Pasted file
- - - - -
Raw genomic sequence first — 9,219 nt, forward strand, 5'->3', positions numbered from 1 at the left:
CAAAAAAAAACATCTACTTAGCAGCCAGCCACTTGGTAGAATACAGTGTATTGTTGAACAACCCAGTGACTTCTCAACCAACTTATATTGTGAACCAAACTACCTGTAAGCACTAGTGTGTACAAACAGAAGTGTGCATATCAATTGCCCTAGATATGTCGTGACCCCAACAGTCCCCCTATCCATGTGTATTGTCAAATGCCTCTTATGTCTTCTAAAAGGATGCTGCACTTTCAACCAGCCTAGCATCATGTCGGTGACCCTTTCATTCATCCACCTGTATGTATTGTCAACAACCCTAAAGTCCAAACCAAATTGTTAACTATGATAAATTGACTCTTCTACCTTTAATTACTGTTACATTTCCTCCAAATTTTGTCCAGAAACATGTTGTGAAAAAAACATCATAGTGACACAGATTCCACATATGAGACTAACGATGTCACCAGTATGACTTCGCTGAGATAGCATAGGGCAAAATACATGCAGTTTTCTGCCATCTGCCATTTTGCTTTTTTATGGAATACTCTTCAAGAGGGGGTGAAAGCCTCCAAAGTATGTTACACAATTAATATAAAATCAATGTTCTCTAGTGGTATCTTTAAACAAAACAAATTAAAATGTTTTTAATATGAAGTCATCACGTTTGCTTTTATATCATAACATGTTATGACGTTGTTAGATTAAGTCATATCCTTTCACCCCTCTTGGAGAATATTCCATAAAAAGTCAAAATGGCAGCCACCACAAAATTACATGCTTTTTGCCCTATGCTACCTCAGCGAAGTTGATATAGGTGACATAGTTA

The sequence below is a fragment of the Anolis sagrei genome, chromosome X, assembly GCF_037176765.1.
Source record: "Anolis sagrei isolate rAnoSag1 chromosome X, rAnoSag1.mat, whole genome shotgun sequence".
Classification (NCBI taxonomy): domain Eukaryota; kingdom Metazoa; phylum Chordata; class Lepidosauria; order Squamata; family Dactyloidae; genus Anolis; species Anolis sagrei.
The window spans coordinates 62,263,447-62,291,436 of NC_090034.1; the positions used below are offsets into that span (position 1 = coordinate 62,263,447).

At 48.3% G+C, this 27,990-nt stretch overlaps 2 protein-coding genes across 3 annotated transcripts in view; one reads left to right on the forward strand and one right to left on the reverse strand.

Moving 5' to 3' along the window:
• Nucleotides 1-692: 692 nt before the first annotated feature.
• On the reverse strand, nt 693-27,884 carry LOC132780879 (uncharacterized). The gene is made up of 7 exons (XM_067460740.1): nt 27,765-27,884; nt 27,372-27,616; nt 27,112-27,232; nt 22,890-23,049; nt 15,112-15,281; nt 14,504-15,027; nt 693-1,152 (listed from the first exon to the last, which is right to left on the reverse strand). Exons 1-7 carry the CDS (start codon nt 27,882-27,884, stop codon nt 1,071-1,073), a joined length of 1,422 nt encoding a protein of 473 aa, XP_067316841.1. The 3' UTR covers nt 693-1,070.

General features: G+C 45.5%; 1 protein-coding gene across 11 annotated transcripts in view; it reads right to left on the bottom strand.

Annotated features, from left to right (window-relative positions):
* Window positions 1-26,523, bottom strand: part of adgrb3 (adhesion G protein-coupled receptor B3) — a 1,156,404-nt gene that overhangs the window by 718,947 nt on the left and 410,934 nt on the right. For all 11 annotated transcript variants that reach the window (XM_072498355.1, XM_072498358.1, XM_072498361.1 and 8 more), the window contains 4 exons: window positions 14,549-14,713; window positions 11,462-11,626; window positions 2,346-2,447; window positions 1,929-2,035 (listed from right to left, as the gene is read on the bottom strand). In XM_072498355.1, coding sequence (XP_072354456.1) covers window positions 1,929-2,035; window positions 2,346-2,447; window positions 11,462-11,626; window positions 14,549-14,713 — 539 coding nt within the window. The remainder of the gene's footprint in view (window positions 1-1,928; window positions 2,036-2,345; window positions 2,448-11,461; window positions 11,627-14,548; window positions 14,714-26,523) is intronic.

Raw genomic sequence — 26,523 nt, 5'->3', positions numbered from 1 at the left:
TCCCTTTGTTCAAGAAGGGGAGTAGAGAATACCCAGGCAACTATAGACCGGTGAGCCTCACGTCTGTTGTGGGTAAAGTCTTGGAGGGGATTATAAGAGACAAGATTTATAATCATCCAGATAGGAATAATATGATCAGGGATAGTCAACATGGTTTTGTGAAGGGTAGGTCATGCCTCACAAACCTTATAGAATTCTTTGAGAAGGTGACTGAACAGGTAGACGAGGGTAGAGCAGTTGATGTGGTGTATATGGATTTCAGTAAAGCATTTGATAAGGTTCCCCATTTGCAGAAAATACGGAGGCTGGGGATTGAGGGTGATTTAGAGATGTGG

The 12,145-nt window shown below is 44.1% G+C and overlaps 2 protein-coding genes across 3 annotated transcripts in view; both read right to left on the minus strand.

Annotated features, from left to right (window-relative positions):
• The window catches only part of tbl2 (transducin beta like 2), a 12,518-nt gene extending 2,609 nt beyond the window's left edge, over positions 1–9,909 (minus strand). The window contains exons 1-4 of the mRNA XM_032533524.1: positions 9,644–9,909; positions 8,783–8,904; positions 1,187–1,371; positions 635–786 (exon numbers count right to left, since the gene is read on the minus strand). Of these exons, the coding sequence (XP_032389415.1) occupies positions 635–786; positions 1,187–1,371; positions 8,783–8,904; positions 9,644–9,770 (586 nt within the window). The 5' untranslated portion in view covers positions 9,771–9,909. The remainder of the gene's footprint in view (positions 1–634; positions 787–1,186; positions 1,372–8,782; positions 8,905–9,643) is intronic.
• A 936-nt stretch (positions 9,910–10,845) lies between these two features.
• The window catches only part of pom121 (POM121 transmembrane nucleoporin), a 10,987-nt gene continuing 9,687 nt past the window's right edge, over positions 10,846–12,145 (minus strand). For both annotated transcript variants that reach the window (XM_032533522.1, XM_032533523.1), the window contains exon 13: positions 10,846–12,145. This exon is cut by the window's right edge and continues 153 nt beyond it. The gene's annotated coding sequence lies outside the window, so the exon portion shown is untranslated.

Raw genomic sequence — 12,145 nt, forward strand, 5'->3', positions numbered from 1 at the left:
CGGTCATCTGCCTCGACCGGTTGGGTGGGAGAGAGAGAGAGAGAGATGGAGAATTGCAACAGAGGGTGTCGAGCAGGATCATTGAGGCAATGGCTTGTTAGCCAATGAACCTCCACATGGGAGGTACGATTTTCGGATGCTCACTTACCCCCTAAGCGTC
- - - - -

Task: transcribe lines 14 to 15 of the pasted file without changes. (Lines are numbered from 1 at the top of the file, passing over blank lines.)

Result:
Raw genomic sequence — 26,523 nt, 5'->3', positions numbered from 1 at the left:
TCCCTTTGTTCAAGAAGGGGAGTAGAGAATACCCAGGCAACTATAGACCGGTGAGCCTCACGTCTGTTGTGGGTAAAGTCTTGGAGGGGATTATAAGAGACAAGATTTATAATCATCCAGATAGGAATAATATGATCAGGGATAGTCAACATGGTTTTGTGAAGGGTAGGTCATGCCTCACAAACCTTATAGAATTCTTTGAGAAGGTGACTGAACAGGTAGACGAGGGTAGAGCAGTTGATGTGGTGTATATGGATTTCAGTAAAGCATTTGATAAGGTTCCCCATTTGCAGAAAATACGGAGGCTGGGGATTGAGGGTGATTTAGAGATGTGG